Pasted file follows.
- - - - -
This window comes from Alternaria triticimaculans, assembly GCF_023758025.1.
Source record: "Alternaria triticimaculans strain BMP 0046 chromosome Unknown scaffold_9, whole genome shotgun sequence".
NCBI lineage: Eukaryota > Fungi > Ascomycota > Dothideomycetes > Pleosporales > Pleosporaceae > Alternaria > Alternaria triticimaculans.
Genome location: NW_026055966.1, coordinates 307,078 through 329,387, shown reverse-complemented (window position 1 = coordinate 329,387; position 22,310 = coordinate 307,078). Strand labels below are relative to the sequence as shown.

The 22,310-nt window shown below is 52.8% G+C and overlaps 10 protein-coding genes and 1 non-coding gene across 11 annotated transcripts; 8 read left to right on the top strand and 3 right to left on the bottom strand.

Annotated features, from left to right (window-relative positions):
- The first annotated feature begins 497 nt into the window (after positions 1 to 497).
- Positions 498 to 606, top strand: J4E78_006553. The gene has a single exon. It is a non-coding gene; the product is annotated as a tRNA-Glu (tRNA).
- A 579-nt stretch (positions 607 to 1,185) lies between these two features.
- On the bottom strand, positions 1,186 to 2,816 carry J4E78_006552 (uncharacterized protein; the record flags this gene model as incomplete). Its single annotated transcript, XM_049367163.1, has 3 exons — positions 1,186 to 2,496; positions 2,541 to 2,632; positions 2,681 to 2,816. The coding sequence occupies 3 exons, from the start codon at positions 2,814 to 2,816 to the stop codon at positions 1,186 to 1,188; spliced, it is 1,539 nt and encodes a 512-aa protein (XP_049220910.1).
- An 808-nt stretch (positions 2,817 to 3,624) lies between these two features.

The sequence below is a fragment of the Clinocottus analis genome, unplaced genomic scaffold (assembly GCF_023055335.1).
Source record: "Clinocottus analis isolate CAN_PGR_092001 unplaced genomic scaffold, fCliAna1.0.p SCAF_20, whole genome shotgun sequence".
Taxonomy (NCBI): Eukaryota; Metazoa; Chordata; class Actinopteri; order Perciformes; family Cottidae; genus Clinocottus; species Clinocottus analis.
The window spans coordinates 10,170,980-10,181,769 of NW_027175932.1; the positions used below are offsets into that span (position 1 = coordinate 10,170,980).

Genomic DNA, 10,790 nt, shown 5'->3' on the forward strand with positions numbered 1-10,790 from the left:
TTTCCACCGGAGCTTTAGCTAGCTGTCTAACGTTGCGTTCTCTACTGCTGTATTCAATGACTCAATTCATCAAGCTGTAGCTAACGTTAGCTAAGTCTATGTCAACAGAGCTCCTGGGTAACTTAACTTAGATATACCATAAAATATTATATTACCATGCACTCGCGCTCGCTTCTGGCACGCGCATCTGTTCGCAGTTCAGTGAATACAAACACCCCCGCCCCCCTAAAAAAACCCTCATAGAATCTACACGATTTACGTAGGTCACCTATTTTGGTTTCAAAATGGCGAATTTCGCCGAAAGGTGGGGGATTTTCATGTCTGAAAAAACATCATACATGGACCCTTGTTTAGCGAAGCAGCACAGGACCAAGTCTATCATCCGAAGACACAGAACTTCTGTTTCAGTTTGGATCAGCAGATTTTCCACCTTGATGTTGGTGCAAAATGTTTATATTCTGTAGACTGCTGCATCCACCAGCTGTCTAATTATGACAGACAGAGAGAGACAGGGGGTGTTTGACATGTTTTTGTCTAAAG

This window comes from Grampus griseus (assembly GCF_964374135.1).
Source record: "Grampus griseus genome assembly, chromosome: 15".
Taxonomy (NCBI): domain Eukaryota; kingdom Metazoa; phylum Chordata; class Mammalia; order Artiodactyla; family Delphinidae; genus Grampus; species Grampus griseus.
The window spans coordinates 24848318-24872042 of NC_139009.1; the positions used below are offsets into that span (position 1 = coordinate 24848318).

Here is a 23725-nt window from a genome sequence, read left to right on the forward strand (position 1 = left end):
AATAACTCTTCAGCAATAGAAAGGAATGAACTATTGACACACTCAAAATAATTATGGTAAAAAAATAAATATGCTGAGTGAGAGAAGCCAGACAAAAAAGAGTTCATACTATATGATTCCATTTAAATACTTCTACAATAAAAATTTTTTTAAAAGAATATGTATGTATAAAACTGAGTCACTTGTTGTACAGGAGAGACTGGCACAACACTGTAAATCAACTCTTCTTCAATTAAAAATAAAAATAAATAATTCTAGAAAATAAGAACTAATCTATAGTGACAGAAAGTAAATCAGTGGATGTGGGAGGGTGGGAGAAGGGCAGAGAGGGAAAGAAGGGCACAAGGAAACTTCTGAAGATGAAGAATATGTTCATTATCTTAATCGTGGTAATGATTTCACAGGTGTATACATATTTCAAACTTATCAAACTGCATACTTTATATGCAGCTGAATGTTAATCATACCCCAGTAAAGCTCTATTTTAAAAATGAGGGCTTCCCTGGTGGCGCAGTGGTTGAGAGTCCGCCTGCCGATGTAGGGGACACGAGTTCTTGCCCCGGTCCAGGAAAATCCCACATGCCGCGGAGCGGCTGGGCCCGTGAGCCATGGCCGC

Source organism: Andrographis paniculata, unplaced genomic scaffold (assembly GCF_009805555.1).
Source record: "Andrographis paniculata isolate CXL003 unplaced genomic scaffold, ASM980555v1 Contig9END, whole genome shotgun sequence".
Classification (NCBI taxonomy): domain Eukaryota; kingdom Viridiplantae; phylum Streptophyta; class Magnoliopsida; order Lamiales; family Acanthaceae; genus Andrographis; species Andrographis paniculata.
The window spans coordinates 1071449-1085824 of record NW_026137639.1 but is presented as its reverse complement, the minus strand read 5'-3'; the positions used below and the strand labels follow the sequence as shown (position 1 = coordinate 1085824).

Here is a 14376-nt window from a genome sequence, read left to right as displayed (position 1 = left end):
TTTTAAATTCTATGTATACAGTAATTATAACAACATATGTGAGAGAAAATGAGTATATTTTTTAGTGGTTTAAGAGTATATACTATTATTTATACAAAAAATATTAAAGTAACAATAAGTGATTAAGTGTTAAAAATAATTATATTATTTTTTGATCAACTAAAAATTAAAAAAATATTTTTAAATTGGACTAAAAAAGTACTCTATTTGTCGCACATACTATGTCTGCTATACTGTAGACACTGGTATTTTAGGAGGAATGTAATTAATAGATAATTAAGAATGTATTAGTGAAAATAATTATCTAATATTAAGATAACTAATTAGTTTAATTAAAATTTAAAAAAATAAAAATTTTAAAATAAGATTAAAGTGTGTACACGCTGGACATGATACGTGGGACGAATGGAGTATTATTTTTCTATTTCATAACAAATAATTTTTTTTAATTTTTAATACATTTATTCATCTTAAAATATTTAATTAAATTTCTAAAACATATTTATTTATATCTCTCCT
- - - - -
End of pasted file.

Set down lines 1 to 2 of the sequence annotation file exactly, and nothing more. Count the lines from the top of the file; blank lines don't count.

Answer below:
This window comes from Alternaria triticimaculans, assembly GCF_023758025.1.
Source record: "Alternaria triticimaculans strain BMP 0046 chromosome Unknown scaffold_9, whole genome shotgun sequence".